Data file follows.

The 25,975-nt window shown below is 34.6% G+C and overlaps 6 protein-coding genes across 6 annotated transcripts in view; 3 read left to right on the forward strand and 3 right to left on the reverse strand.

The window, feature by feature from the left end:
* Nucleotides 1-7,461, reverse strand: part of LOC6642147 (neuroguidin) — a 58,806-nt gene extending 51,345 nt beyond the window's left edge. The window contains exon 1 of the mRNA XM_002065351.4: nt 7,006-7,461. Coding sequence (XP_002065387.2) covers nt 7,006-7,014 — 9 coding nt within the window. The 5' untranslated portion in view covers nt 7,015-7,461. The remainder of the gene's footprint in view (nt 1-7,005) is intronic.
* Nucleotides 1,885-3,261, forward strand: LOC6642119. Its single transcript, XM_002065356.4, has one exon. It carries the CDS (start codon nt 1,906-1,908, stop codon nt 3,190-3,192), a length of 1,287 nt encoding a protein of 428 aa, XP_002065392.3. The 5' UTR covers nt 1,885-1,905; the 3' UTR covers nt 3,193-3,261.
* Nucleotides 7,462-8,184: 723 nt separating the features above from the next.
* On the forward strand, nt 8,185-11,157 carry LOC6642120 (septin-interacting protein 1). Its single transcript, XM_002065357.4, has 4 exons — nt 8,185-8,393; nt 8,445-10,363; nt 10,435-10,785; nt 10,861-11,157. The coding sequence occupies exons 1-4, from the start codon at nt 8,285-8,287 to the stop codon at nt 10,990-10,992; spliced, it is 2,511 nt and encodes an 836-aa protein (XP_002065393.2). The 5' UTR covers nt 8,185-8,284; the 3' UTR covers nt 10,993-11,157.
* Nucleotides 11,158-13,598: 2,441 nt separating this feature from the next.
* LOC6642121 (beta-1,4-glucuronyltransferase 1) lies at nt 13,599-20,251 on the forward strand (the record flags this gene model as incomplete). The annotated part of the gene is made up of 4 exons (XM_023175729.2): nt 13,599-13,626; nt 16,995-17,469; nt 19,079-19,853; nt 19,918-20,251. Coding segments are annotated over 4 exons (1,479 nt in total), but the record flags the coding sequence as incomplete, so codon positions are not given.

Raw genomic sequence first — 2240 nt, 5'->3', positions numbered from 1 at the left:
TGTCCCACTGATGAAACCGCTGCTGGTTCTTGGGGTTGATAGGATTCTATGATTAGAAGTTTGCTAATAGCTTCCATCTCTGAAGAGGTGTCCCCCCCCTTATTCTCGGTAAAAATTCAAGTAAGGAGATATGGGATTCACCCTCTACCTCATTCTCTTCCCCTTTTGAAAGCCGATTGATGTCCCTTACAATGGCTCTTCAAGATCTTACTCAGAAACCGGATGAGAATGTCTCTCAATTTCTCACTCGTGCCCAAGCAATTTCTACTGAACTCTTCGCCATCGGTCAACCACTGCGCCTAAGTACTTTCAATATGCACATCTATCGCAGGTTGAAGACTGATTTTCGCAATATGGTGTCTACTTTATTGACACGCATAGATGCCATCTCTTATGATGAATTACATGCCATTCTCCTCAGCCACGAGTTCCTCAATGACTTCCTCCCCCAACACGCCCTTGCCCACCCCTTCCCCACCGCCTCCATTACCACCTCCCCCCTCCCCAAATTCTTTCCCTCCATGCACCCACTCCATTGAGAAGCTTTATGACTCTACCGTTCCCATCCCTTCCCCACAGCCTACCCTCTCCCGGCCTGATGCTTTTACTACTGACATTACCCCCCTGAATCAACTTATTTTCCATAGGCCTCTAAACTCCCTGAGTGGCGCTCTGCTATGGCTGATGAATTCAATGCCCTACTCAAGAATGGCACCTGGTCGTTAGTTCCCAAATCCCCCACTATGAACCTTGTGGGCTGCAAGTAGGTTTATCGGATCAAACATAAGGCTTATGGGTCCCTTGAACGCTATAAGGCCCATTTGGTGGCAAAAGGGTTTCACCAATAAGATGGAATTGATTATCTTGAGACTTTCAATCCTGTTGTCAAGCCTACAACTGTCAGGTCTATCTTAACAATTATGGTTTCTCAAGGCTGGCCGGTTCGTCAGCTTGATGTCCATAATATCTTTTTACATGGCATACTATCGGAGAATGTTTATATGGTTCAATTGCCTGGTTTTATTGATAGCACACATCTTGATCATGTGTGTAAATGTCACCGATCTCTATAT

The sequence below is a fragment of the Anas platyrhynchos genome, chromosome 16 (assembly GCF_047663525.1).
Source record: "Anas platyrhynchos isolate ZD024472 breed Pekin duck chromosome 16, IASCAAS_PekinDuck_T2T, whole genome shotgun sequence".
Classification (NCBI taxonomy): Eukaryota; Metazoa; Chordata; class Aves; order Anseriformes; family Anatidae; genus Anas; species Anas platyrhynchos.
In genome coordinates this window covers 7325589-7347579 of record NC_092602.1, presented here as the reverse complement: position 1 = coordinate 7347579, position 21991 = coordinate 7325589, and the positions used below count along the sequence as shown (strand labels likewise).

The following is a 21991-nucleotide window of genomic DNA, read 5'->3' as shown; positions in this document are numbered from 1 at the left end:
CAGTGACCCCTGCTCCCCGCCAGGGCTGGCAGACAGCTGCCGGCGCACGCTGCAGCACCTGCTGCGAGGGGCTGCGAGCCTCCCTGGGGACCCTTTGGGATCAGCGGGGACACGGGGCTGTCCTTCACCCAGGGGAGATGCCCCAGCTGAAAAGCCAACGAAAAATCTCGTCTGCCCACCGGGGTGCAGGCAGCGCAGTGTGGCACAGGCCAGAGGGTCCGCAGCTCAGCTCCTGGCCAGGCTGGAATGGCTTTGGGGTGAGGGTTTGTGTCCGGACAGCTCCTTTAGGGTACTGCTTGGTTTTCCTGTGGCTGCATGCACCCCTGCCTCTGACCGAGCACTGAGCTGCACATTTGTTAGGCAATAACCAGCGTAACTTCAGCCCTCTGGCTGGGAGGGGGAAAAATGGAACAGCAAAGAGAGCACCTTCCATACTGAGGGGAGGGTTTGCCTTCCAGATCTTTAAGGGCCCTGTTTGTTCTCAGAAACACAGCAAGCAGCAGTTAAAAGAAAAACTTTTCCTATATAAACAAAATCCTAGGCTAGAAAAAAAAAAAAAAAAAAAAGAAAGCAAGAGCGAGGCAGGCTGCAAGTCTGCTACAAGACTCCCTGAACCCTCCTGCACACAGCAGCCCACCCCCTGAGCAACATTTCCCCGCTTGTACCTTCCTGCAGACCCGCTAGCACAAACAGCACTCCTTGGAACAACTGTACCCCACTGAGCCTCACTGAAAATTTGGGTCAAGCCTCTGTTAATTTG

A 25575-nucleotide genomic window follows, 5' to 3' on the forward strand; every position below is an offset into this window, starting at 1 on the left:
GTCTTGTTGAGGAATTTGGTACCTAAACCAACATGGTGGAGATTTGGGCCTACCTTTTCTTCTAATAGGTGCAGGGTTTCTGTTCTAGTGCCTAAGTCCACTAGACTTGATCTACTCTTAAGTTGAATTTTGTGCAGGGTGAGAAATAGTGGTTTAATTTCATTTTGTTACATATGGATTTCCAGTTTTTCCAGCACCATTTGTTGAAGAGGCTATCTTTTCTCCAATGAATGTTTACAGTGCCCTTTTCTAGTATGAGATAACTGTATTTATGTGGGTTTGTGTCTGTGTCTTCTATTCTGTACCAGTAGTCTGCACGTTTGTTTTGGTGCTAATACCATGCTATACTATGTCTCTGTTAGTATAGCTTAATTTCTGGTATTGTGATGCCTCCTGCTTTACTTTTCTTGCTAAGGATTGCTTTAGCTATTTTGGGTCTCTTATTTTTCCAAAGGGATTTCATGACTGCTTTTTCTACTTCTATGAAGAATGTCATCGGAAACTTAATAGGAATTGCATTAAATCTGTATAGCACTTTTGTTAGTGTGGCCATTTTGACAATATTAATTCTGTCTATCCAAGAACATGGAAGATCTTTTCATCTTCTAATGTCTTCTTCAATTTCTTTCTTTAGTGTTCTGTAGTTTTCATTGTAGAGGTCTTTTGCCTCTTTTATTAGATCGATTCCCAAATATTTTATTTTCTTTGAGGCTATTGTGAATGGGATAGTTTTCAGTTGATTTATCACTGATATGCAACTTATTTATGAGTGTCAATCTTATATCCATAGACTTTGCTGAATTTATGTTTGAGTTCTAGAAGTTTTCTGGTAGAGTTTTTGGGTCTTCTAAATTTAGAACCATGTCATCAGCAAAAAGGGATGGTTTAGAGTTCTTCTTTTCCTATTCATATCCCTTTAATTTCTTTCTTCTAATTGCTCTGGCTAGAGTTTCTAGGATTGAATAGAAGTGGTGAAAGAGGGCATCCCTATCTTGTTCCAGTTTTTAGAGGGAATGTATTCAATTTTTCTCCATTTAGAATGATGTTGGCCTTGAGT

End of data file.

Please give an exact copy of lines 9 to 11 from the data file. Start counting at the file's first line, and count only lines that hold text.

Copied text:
Raw genomic sequence first — 2240 nt, 5'->3', positions numbered from 1 at the left:
TGTCCCACTGATGAAACCGCTGCTGGTTCTTGGGGTTGATAGGATTCTATGATTAGAAGTTTGCTAATAGCTTCCATCTCTGAAGAGGTGTCCCCCCCCTTATTCTCGGTAAAAATTCAAGTAAGGAGATATGGGATTCACCCTCTACCTCATTCTCTTCCCCTTTTGAAAGCCGATTGATGTCCCTTACAATGGCTCTTCAAGATCTTACTCAGAAACCGGATGAGAATGTCTCTCAATTTCTCACTCGTGCCCAAGCAATTTCTACTGAACTCTTCGCCATCGGTCAACCACTGCGCCTAAGTACTTTCAATATGCACATCTATCGCAGGTTGAAGACTGATTTTCGCAATATGGTGTCTACTTTATTGACACGCATAGATGCCATCTCTTATGATGAATTACATGCCATTCTCCTCAGCCACGAGTTCCTCAATGACTTCCTCCCCCAACACGCCCTTGCCCACCCCTTCCCCACCGCCTCCATTACCACCTCCCCCCTCCCCAAATTCTTTCCCTCCATGCACCCACTCCATTGAGAAGCTTTATGACTCTACCGTTCCCATCCCTTCCCCACAGCCTACCCTCTCCCGGCCTGATGCTTTTACTACTGACATTACCCCCCTGAATCAACTTATTTTCCATAGGCCTCTAAACTCCCTGAGTGGCGCTCTGCTATGGCTGATGAATTCAATGCCCTACTCAAGAATGGCACCTGGTCGTTAGTTCCCAAATCCCCCACTATGAACCTTGTGGGCTGCAAGTAGGTTTATCGGATCAAACATAAGGCTTATGGGTCCCTTGAACGCTATAAGGCCCATTTGGTGGCAAAAGGGTTTCACCAATAAGATGGAATTGATTATCTTGAGACTTTCAATCCTGTTGTCAAGCCTACAACTGTCAGGTCTATCTTAACAATTATGGTTTCTCAAGGCTGGCCGGTTCGTCAGCTTGATGTCCATAATATCTTTTTACATGGCATACTATCGGAGAATGTTTATATGGTTCAATTGCCTGGTTTTATTGATAGCACACATCTTGATCATGTGTGTAAATGTCACCGATCTCTATAT

The sequence below is a fragment of the Anas platyrhynchos genome, chromosome 16 (assembly GCF_047663525.1).